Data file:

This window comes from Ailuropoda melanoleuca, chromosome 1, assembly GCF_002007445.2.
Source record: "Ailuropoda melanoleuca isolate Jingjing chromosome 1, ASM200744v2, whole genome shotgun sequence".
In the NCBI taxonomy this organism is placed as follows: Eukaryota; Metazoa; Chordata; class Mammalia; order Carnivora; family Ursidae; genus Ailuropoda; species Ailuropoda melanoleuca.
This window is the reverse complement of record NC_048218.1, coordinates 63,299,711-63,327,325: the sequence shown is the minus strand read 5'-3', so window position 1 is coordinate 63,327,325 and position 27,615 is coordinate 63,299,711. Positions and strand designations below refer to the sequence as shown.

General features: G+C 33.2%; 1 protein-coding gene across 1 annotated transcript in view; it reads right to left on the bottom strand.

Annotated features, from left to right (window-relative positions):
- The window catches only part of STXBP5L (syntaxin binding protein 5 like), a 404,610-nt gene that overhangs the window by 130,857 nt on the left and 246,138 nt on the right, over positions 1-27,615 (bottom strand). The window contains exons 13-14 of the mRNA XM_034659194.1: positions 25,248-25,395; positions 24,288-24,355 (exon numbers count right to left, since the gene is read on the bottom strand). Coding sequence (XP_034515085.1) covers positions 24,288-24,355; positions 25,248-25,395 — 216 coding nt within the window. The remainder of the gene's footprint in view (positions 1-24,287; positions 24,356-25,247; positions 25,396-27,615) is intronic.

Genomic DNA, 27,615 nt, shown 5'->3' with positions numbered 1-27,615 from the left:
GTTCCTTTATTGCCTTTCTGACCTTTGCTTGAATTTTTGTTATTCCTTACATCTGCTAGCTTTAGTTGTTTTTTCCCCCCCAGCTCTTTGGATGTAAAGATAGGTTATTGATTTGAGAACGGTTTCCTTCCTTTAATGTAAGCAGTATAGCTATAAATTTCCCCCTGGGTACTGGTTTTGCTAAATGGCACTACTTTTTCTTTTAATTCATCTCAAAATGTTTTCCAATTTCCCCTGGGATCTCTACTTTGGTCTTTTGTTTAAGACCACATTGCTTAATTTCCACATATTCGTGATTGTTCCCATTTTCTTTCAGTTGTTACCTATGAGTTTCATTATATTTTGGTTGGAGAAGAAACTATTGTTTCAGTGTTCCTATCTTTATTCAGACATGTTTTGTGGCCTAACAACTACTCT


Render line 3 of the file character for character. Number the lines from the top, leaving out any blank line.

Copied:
In the NCBI taxonomy this organism is placed as follows: Eukaryota; Metazoa; Chordata; class Mammalia; order Carnivora; family Ursidae; genus Ailuropoda; species Ailuropoda melanoleuca.